Advice on how to stay in the present

Discussion in 'Self Improvement' started by Recovering PA, Apr 13, 2018.

  1. Recovering PA

    Recovering PA Fapstronaut

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    Hi,

    I am writing for advice from guys and gals on here on good practices to stay what I would like to refer to as "well". By this I mean keep on track not faping over prolonged time. I have heard a couple of members do certain things every day as a reminder/ stay in the moment or words to that effect. I am feeling well but I'm also concerned that in the future I may get cocky or forget the lessons I have learnt and would like some practiced and effectivemethods of keeping myself in check.

    I already meditate and thought this could be adapted but not sure how. I do not want to take any steps backwards as I feel I have made a great deal of progress. My thoughts onthis are similar to AA program.

    I am also attempting to get to see a sex therapist to see if that helps also.

    Please what works, share your ideas.
     
  2. WilliamofRubruck

    WilliamofRubruck Fapstronaut

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    Hey there,

    Staying in the moment can be difficult for us. I've struggled with it throughout my addiction years. My mind is oriented toward the past (e.g., failures, resentments), the future (e.g., potential failures, daydreaming about ideals), or short-term gratifications (e.g., PMO, alcohol, entertainment) that can quell my discomfort. I've never understood how people can sit down and set there mind to a task without wandering. In turn, I have found that I'm alienated from myself. Whether it be my breath, bodily feelings, the world of the senses, momentary thoughts, larger patterns of thinking, my familial and social network etc., I've discovered that I'm not actually very in tune with how I "am" in the world.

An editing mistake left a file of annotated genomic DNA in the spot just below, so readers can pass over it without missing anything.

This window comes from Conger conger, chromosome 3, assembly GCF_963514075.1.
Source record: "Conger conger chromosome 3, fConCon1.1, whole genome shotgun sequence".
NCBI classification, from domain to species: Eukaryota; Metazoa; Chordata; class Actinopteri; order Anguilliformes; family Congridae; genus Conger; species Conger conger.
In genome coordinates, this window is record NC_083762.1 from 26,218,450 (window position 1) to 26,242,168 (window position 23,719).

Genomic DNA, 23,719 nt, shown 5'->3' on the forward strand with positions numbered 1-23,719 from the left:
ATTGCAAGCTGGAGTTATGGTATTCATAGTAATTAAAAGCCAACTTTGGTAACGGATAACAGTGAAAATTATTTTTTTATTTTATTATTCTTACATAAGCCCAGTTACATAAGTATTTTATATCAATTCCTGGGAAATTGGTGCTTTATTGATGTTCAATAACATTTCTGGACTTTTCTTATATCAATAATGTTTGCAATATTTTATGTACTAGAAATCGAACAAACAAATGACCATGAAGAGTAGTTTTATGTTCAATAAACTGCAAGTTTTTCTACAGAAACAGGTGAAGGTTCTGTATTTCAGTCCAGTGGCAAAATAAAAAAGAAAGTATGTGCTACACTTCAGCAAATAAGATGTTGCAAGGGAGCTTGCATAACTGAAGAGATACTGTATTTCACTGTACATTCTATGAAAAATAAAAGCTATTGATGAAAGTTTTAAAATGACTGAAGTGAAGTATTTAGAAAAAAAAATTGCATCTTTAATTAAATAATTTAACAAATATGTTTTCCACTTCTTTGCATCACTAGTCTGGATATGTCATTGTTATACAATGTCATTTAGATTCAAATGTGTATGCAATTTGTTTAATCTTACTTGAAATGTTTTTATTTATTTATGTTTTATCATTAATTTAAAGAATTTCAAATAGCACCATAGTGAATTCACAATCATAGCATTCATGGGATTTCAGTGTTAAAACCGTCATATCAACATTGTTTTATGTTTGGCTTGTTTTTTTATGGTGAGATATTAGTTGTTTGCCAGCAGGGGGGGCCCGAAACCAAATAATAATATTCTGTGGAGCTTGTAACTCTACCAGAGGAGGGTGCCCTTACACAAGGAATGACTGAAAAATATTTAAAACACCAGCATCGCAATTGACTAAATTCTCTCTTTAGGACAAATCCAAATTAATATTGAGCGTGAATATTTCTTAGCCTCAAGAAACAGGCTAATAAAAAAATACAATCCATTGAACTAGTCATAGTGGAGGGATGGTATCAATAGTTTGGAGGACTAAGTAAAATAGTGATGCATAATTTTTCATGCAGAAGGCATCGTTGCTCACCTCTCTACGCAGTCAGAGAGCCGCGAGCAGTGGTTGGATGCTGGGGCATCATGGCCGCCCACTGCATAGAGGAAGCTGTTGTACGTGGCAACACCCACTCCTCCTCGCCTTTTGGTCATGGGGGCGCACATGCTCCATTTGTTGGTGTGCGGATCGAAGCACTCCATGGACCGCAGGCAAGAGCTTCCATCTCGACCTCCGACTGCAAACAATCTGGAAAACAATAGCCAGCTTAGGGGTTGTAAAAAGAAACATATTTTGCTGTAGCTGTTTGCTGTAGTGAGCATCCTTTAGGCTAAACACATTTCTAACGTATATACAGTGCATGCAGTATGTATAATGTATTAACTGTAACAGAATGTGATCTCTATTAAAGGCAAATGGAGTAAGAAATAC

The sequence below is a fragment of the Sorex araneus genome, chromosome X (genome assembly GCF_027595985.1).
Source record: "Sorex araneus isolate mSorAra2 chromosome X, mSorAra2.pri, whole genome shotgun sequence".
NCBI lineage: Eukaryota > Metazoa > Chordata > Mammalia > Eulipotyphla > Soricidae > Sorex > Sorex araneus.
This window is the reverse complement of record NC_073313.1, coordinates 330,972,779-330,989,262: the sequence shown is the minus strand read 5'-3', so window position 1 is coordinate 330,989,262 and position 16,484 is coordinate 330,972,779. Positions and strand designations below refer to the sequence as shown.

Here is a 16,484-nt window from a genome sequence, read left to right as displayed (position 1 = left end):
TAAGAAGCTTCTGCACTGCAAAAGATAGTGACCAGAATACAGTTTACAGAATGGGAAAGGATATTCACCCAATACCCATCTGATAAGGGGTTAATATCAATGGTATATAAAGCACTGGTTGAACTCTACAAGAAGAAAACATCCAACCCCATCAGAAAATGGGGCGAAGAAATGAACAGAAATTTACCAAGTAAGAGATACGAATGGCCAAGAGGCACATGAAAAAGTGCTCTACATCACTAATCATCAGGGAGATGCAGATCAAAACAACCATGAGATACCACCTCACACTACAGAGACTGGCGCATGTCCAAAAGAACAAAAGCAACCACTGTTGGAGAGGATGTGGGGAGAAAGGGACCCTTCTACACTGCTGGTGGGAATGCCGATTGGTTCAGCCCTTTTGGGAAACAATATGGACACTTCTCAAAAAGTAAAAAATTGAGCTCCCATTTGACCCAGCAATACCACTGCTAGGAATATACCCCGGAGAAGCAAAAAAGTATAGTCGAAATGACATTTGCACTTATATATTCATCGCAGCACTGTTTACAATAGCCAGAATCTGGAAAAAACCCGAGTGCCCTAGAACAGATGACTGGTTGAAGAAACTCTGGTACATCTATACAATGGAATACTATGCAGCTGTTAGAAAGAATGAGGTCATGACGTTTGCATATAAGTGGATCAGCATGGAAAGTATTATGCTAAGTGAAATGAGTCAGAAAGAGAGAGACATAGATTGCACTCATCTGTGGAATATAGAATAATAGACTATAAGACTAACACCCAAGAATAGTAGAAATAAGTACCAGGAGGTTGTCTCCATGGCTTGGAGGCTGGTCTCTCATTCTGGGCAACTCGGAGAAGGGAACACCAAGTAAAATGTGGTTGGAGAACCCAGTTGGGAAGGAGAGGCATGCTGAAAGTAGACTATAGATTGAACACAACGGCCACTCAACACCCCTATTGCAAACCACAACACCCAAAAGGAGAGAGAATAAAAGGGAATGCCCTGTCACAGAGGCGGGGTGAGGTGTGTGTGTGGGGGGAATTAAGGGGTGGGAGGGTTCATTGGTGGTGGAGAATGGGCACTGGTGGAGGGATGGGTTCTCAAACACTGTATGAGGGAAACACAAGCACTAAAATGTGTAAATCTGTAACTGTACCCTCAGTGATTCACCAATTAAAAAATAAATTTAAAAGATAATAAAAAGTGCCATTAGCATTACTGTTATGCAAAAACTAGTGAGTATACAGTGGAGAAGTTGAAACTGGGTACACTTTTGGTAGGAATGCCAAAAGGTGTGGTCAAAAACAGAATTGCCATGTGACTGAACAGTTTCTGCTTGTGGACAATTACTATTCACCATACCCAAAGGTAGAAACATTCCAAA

Lately, a few practices have really helped. The most important principle is discipline - repetitive action effects change, not periodic moments of insight. I've taken to all-day meditation as described in Thich Naht Hanh's "The Miracle of Mindfulness." The idea is to always be aware of one's breath and what one is doing in the moment (most fundamentally, breathing). It took a long time for me to internalize this exercise, but it's part of my everyday experience now. Being aware of my breath keeps me rooted in all the associated patterns of my mind - my self-centeredness, my tendency to procrastinate and self-isolate, etc. - which helps me to remain humble of the challenges I face, but also mindful that these are behaviors that I want to change and can change by continuing to consciously work on myself. Furthermore, following my breath reminds me to slow down and enjoy things that are in front of me: do I really need to read this news article while I enjoy my coffee? Especially if reading that article detracts from my experience of drinking that coffee (or vice versa)? I have found that this practice enhances my experiences, keeps me in the moment, and actually helps to hone my ability to concentrate. It doesn't work magic, but there are noticeable differences.

    The practice of constant meditation, coupled with other programs of action, has vastly improved my life. I'm still at the beginning of a period of big change where I try to sort out my shit so I'm reluctant to throw out recommendations. But constant meditation helps keep me from getting "cocky" or letting my guard down. It also helped lead me to the realization that porn was a disruptive influence in my life - and here I am! Anyway, I'm going to leave it at that. Hope something I said helps or at least prompts fruitful discussion.

    WilliamofRubruck
     
    Duellant and Recovering PA like this.
  3. Duellant

    Duellant Fapstronaut

    Great post! Very helpful.
     
    Recovering PA likes this.

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